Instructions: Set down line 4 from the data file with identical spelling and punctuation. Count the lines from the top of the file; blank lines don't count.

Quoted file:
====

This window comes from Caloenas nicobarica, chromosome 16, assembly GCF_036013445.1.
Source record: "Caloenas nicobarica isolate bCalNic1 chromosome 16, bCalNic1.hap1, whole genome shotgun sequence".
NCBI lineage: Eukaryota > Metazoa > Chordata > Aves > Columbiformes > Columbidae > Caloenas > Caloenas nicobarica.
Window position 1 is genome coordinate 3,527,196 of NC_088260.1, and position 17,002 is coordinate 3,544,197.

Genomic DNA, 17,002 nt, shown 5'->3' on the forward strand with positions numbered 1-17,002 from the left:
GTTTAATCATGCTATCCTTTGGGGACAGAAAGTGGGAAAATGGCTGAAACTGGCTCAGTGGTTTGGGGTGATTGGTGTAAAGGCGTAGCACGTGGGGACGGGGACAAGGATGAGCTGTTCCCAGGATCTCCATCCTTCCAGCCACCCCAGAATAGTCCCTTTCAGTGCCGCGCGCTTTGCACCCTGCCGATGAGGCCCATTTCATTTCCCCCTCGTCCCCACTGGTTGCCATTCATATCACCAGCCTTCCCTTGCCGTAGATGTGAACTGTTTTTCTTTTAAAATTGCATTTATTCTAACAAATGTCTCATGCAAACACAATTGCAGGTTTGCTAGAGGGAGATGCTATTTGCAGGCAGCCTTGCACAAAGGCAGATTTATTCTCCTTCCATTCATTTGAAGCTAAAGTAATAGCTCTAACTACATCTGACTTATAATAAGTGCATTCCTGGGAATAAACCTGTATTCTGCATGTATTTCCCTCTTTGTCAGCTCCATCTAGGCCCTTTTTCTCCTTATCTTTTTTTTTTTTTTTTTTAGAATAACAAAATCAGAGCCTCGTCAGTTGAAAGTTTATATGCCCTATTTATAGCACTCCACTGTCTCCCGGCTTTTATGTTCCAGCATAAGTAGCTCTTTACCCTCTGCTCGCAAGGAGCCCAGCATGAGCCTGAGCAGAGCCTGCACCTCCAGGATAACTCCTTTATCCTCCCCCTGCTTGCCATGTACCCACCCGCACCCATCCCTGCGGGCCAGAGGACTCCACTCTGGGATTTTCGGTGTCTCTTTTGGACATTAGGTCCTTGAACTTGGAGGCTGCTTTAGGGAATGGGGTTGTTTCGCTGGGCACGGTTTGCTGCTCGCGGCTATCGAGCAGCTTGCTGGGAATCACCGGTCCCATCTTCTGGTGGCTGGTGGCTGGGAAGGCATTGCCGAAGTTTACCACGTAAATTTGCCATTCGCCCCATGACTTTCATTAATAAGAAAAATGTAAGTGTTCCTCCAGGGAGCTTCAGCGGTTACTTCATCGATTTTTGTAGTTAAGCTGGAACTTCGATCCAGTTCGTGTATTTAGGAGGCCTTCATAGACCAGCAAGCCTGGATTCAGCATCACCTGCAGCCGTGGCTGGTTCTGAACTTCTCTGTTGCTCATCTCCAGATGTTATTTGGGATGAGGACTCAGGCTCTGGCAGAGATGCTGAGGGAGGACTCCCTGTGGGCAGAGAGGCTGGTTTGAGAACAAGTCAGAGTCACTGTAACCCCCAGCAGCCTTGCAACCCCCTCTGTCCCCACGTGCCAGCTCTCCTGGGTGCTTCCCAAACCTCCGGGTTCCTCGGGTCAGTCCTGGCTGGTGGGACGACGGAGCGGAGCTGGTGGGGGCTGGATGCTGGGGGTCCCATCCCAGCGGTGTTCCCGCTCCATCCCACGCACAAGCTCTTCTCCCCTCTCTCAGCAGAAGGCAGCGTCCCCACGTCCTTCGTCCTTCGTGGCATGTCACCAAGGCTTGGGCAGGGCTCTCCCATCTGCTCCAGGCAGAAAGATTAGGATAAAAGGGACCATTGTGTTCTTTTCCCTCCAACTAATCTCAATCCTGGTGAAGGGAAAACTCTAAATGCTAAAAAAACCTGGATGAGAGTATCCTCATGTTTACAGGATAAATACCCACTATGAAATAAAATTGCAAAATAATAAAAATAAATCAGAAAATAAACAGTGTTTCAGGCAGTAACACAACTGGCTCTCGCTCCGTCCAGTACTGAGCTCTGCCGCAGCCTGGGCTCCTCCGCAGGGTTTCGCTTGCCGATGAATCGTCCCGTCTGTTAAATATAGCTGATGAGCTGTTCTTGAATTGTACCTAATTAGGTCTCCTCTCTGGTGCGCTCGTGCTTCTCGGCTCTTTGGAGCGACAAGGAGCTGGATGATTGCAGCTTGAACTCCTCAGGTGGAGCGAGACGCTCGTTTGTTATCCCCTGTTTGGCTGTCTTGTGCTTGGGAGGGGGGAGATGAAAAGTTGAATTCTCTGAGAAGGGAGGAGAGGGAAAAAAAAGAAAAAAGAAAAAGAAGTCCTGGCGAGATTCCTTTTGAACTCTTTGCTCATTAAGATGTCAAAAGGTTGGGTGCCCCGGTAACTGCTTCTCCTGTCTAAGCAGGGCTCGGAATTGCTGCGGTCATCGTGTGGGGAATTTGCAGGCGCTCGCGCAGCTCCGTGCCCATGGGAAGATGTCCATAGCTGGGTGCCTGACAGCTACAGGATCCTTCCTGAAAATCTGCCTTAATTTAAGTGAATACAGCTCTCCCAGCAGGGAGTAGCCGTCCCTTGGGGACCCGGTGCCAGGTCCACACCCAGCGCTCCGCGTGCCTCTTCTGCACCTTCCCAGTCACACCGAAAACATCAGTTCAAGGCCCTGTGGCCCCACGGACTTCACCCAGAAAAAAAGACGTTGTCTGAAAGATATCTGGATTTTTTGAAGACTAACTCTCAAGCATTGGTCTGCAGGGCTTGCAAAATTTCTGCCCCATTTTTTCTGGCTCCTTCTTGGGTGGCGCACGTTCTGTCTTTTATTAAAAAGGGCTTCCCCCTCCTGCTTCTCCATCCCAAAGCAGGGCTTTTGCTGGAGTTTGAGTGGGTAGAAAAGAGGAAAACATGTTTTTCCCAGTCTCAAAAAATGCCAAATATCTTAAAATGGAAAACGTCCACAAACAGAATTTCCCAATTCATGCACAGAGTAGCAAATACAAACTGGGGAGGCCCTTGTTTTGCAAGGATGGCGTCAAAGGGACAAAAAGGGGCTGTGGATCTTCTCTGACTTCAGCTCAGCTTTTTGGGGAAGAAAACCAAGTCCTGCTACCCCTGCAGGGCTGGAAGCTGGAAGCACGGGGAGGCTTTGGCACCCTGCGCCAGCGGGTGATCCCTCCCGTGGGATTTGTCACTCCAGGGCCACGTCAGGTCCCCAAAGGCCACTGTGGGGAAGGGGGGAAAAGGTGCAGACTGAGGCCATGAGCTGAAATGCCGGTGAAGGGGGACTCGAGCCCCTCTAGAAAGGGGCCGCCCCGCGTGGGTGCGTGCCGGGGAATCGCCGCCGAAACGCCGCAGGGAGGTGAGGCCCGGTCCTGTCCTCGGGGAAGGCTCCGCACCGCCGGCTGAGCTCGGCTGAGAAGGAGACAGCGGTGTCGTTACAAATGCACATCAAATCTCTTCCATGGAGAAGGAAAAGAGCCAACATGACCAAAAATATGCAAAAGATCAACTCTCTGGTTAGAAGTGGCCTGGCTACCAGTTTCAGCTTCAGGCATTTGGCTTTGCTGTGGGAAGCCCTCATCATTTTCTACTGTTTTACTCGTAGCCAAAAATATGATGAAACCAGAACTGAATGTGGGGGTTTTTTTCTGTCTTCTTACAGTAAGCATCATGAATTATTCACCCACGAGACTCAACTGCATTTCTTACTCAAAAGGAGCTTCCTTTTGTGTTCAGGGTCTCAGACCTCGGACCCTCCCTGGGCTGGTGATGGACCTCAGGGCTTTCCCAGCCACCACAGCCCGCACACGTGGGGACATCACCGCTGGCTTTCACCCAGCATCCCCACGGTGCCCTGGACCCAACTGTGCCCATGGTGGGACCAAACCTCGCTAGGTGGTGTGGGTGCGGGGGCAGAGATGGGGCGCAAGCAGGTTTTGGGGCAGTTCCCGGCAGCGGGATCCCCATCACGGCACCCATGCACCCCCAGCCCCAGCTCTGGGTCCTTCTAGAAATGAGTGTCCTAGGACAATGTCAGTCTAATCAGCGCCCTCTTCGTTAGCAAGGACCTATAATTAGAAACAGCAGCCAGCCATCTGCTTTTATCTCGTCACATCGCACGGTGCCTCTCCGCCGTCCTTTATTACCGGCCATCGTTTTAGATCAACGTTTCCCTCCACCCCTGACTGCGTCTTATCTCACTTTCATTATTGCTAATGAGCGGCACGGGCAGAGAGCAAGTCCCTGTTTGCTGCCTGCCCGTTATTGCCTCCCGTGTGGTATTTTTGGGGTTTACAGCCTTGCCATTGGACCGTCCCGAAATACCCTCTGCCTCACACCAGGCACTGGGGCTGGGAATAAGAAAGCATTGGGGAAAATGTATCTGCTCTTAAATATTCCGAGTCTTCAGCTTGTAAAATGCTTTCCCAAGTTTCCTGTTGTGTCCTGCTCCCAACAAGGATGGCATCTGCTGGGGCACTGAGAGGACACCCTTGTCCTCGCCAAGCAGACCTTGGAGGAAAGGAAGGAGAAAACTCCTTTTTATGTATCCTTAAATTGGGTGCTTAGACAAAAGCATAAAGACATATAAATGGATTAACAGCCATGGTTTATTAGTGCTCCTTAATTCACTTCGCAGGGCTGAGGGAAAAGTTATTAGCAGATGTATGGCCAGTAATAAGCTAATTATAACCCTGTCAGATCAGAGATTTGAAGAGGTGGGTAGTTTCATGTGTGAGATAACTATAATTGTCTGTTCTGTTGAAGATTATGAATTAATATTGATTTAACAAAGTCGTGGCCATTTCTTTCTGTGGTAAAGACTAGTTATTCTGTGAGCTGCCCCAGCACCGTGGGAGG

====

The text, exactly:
Window position 1 is genome coordinate 3,527,196 of NC_088260.1, and position 17,002 is coordinate 3,544,197.